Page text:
Jun 12


Yesterday, Kathy & I brought home our new baby boy, ZBL. He was born on Tuesday at Stanford Hospital — he and Kathy are both doing super well, and SPL is excited to be a big brother.

What I wanted to write about this morning is optimism. The act of bringing home a new baby is such an incredible act of optimism. It’s just impossible not to look at everything with new eyes and to see potential everywhere.

As I get to know Z, I find that just talking to him, telling him about all the things that he’ll learn about and interact with and make — it fills me with a spirit of possibility.

Raising kids is challenging, no doubt about it. And there are days which can be pretty long.

But we get so many things from our kids, and like it did with his big brother, it’s amazing to me how much Z coming into the world has already given me, how much it’s broadened my perspective, and how he’s already helping me see so much optimism and possibility in the world.

Oct 11

Quiet Fall Morning

Last week in New York I got to attend a fun dinner party — about 16 folks, very diverse in terms of work, politics, interests, etc — all incredibly accomplished in their own fields. One of the things we talked about is this: “If you could be anywhere, where would it be?” Lots of answers — in the Alps. on a boat, on the beach, etc. When it came around to me, though, I gave a pretty boring answer: honestly, I mostly like being at home with my family, with time to spend with them.

This morning is perfect that way. A little autumn briskness in the air, beautiful clear day, and nothing much to do except pad around the house, take care of things that need taking care of, and be together. It’s great to be busy (and we are busy, starting around lunchtime), but sort of magic to start the day with family and no real commitments. And nice especially because it was Kathy & my 11th wedding anniversary yesterday. (And incredibly, we’ve known each other more than 26 years now. Doesn’t seem like there was ever a time when we didn’t.)

So we’ve got music on shuffle and on comes Simon & Garfunkel — a little old school, but still amazing. “Kathy’s Song” came on — one of my favorite songs of all time. And reminded me a lot of my favorite blog post that I’ve ever written. 🙂

Anyway, for me Halloween always marks a transition into the part of the year that’s a headlong rush through Thanksgiving, Christmas, New Year — love the season, but it’s a bit of a sprint from here.

Nice to get ready for it with a quiet morning together.

Sep 11


Right at the moment, Kathy’s away, attending the funeral of a close family friend of ours — someone she’s known since college, and someone I’ve gotten to know a bit over the years, although she was much closer to him.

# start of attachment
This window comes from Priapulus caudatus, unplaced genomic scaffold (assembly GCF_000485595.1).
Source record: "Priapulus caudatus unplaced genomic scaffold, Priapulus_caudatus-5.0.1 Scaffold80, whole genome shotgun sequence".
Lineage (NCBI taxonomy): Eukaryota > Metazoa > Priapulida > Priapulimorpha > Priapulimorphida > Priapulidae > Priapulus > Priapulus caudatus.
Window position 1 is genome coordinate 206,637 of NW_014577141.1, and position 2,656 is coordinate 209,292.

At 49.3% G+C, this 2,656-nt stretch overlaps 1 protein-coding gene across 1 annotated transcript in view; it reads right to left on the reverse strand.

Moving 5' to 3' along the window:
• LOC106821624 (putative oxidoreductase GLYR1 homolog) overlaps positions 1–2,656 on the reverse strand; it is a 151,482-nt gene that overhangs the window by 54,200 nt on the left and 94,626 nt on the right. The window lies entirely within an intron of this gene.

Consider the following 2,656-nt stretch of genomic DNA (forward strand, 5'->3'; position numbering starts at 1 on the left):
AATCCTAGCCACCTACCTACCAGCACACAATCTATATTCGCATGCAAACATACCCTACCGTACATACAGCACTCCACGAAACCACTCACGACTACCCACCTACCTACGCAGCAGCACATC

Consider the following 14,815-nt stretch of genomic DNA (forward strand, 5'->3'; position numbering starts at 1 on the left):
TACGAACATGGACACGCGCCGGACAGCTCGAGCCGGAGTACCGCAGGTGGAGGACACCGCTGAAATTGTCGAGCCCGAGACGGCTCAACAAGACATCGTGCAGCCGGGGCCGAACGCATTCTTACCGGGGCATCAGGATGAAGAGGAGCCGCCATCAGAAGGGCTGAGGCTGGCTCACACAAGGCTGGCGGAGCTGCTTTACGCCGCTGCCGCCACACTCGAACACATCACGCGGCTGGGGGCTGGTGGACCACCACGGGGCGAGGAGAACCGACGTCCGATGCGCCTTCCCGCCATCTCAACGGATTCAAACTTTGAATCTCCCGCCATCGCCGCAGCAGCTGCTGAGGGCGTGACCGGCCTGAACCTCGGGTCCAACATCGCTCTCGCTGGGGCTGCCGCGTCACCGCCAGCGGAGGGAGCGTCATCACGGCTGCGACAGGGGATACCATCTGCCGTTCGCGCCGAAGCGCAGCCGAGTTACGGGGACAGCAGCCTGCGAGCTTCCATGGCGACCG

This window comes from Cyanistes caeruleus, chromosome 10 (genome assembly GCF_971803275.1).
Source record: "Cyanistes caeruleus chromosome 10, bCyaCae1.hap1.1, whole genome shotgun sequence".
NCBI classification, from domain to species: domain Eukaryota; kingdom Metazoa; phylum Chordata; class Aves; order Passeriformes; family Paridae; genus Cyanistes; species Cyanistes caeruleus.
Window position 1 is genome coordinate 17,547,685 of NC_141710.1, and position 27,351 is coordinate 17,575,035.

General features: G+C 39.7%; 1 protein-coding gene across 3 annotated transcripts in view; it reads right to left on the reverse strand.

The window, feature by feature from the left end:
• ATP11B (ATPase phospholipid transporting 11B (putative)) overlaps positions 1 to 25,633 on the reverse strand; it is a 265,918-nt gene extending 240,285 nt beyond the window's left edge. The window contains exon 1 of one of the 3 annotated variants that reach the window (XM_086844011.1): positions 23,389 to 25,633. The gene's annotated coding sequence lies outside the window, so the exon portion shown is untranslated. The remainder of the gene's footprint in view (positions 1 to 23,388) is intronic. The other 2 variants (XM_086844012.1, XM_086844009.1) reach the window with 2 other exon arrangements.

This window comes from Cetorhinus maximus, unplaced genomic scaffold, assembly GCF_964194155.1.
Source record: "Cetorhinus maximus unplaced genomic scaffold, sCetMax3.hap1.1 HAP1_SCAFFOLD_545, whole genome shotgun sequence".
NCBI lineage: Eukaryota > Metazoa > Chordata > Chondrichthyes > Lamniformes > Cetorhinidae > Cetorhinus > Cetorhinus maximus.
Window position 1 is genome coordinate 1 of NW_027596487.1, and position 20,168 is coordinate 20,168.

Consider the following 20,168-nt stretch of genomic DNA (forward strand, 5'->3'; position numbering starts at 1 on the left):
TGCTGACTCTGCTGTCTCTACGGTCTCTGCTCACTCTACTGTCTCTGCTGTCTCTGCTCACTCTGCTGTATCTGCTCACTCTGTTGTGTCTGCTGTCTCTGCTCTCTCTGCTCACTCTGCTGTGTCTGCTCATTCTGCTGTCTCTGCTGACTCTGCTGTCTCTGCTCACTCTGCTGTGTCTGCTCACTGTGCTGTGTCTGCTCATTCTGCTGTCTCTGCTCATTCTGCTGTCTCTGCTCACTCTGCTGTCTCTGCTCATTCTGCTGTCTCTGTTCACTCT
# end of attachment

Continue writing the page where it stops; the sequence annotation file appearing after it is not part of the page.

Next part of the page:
It’s tragic to lose him — he was just 45, was an amazing husband and father and friend and practically an uncle to SPL. Tragic that he left behind an amazing wife and 6 year old daughter. And made more tragic because he died at his own hand, after suffering from depression.

Kathy & I have really been struggling with it as everything’s unfolded this week — not even in the same universe as how the family’s affected, of course, but it’s caused a lot of soul searching and emotionally tough time.

There are so many different aspects, each of which seems too gigantic to really get a handle on. How to understand it in the context of his life? How to help his wife and daughter? How to talk about it with SPL, who loved him so much? And how to think about it all in the context of our own lives?

I think not too many of those questions are answerable quickly, or maybe at all, really. For myself, I have 3 main things I’m thinking about while Kathy’s at the memorial, celebrating his life.

1. Life can change profoundly for us in the space of a day, or an hour or a minute. Need to pay attention to now, need to enjoy those around us.

2. It’s an amazing thing to be with friends during a time of extreme emotional distress — it’s obviously so, so hard, but it’s also an opportunity for profound grace and dignity to show through, and that’s what’s manifestly evident this week with his wife and daughter. Such grace and strength in the face of so much uncertainty ahead.

But mostly, we’ll miss him and the influence he had on everyone around him. He was always so generous, so engaged, so happy to share time and joy. Kathy & SPL especially loved spending time with him and his family so much.

Sep 11

Play Structures Fix All Things

Today will not go down in history as one of the most amazing games of U7 AYSO ever.

It was our first game of the season, and since we have an uneven number of teams in the league, we had a bye week – so we traveled to another nearby region to scrimmage their bye team, too.

We went to the wrong field, as did all the other parents, so we had about half the boys show up. They play by different rules (bigger goals, goalies, 5×5, instead of small goals, no keepers, 4×4). We were all late. No referee, first game of the season, and some emotional reactions to getting scored on by some bigger kids on the other side. And really no subs for our squad, which made for a pretty long 40 minutes.